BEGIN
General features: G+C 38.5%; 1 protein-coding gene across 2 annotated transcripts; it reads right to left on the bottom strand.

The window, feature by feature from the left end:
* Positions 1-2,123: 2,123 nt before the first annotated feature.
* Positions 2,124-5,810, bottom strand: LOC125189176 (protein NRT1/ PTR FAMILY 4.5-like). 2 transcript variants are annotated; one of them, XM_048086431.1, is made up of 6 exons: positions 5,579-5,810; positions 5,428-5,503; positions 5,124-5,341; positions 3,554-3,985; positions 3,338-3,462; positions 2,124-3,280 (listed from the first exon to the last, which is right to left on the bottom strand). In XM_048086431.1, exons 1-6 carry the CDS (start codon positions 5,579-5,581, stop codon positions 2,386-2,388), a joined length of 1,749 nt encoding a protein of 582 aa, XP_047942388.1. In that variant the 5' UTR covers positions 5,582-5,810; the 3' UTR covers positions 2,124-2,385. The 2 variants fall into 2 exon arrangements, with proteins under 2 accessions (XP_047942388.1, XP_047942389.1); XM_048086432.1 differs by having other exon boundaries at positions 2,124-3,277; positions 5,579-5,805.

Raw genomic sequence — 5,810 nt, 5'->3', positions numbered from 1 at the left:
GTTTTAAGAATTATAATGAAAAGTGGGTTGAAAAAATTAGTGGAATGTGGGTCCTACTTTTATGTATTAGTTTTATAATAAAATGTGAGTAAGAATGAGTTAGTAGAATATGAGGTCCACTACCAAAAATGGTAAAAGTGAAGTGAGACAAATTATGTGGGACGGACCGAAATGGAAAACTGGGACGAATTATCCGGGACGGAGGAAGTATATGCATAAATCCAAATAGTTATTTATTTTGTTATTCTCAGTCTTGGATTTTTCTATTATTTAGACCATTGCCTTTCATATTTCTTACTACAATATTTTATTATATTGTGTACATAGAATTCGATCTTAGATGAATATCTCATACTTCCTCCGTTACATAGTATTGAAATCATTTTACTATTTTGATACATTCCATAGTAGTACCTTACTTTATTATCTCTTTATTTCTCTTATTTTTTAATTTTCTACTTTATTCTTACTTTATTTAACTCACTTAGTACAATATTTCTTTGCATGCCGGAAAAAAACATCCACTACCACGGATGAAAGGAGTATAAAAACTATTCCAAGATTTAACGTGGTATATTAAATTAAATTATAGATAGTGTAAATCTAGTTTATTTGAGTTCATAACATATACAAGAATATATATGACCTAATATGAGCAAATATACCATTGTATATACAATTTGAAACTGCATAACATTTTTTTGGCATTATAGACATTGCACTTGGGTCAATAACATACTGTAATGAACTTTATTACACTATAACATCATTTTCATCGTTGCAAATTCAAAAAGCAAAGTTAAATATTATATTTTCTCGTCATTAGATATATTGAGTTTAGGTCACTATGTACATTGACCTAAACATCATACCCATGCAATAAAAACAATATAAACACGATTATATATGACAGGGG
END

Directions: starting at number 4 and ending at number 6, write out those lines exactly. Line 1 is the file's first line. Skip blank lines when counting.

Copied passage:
* Positions 2,124-5,810, bottom strand: LOC125189176 (protein NRT1/ PTR FAMILY 4.5-like). 2 transcript variants are annotated; one of them, XM_048086431.1, is made up of 6 exons: positions 5,579-5,810; positions 5,428-5,503; positions 5,124-5,341; positions 3,554-3,985; positions 3,338-3,462; positions 2,124-3,280 (listed from the first exon to the last, which is right to left on the bottom strand). In XM_048086431.1, exons 1-6 carry the CDS (start codon positions 5,579-5,581, stop codon positions 2,386-2,388), a joined length of 1,749 nt encoding a protein of 582 aa, XP_047942388.1. In that variant the 5' UTR covers positions 5,582-5,810; the 3' UTR covers positions 2,124-2,385. The 2 variants fall into 2 exon arrangements, with proteins under 2 accessions (XP_047942388.1, XP_047942389.1); XM_048086432.1 differs by having other exon boundaries at positions 2,124-3,277; positions 5,579-5,805.

Raw genomic sequence — 5,810 nt, 5'->3', positions numbered from 1 at the left:
GTTTTAAGAATTATAATGAAAAGTGGGTTGAAAAAATTAGTGGAATGTGGGTCCTACTTTTATGTATTAGTTTTATAATAAAATGTGAGTAAGAATGAGTTAGTAGAATATGAGGTCCACTACCAAAAATGGTAAAAGTGAAGTGAGACAAATTATGTGGGACGGACCGAAATGGAAAACTGGGACGAATTATCCGGGACGGAGGAAGTATATGCATAAATCCAAATAGTTATTTATTTTGTTATTCTCAGTCTTGGATTTTTCTATTATTTAGACCATTGCCTTTCATATTTCTTACTACAATATTTTATTATATTGTGTACATAGAATTCGATCTTAGATGAATATCTCATACTTCCTCCGTTACATAGTATTGAAATCATTTTACTATTTTGATACATTCCATAGTAGTACCTTACTTTATTATCTCTTTATTTCTCTTATTTTTTAATTTTCTACTTTATTCTTACTTTATTTAACTCACTTAGTACAATATTTCTTTGCATGCCGGAAAAAAACATCCACTACCACGGATGAAAGGAGTATAAAAACTATTCCAAGATTTAACGTGGTATATTAAATTAAATTATAGATAGTGTAAATCTAGTTTATTTGAGTTCATAACATATACAAGAATATATATGACCTAATATGAGCAAATATACCATTGTATATACAATTTGAAACTGCATAACATTTTTTTGGCATTATAGACATTGCACTTGGGTCAATAACATACTGTAATGAACTTTATTACACTATAACATCATTTTCATCGTTGCAAATTCAAAAAGCAAAGTTAAATATTATATTTTCTCGTCATTAGATATATTGAGTTTAGGTCACTATGTACATTGACCTAAACATCATACCCATGCAATAAAAACAATATAAACACGATTATATATGACAGGGG